Two Big Takeaways for the NDP on Canada’s 2015 election

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Editor’s Note: On October 19, 2015, Canadians voted all across their country to elect a new parliament. There were three major parties contesting the election everywhere and a couple minor parties. After the last federal parliamentary elections (in 2011), the Conservatives held a majority, the social-democratic New Democratic Party (NDP) were the second-place party (heading the opposition for the first time), and the centrist Liberal Party finished third. At the start of this year’s election, the NDP had a large lead in the polls seemed poised to form a government for the first time in Canada’s history. As the campaign progressed, however, the NDP’s support collapsed and voters instead chose to elect a Liberal Party majority to parliament. This majority will be led by Justin Trudeau, the son of former longtime prime minister Pierre Trudeau, who led the party from 1968 to 1984. The Conservatives finished second. The NDP finished a distant third.

Below, guest contributor and NDP supporter Adam Chaikof presents the two major lessons he drew from the NDP’s unsuccessful campaign to lead the federal government for the first time in party history.

Lesson 1: Don’t treat balanced budgets like a sacred cow (especially during economic downturns).

It certainly goes without saying that one of the most common right-wing retorts to any suggestion of expanding the welfare state or investing in jobs or infrastructure is that such measures are too costly and will only increase the national debt and deficit.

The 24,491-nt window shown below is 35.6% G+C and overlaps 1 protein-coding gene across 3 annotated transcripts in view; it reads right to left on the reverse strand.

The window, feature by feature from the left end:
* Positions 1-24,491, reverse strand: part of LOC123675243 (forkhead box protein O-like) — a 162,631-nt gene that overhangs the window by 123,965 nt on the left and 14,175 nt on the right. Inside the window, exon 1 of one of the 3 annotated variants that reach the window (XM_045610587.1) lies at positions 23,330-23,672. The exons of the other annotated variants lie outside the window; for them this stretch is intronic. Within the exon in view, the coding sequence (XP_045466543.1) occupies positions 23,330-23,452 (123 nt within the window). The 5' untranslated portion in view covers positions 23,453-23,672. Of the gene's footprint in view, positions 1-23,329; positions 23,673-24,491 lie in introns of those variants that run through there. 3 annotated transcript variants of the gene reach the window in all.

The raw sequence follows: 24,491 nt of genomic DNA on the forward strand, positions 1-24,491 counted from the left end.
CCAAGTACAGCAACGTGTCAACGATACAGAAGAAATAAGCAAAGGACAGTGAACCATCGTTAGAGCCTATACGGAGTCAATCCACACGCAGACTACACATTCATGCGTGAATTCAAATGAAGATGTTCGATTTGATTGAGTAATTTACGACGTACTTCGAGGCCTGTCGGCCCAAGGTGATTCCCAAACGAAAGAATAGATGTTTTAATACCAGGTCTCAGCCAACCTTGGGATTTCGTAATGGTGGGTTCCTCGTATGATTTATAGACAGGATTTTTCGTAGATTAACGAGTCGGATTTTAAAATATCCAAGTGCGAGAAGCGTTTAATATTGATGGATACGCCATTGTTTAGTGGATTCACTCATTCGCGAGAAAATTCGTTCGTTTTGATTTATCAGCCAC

Besides the obvious ideological reasons, the Right constantly employs this line of attack because voters easily understand it. After all, many voters reason, if we have to live within our means, why shouldn’t the government do the same?

Within this framing, beyond completely rejecting the Left’s core principles, left-wing parties can respond to these accusations in one of two ways: they can either try to convince the electorate that they’re actually better at balancing the budget than the Right, or they can argue that running a short-term deficit isn’t harmful and is necessary to stimulate the economy.

In other words, the Left can either try to win the debate on balanced budgets on the Right’s terms, or they can try to reset the debate’s terms altogether. During this most recent election in Canada, the NDP chose the former route, while the Liberals chose the latter.

The NDP chose this strategy for two reasons. First, NDP provincial governments actually have better fiscal records on average than both Liberal and Conservative ones despite spending more on economic and social programs.